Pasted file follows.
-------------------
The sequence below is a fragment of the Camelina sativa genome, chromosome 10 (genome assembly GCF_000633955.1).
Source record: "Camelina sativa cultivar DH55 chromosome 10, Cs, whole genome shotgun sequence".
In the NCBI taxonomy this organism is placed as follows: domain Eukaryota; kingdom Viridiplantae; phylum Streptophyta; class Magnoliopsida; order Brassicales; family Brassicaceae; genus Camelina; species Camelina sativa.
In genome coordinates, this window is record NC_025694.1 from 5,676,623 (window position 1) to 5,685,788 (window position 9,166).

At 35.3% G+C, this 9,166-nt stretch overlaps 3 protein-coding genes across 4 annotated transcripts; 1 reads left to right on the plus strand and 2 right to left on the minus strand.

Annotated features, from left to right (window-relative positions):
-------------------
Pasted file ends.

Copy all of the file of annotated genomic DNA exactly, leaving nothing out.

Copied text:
The sequence below is a fragment of the Camelina sativa genome, chromosome 10 (genome assembly GCF_000633955.1).
Source record: "Camelina sativa cultivar DH55 chromosome 10, Cs, whole genome shotgun sequence".
In the NCBI taxonomy this organism is placed as follows: domain Eukaryota; kingdom Viridiplantae; phylum Streptophyta; class Magnoliopsida; order Brassicales; family Brassicaceae; genus Camelina; species Camelina sativa.
In genome coordinates, this window is record NC_025694.1 from 5,676,623 (window position 1) to 5,685,788 (window position 9,166).

At 35.3% G+C, this 9,166-nt stretch overlaps 3 protein-coding genes across 4 annotated transcripts; 1 reads left to right on the plus strand and 2 right to left on the minus strand.

Annotated features, from left to right (window-relative positions):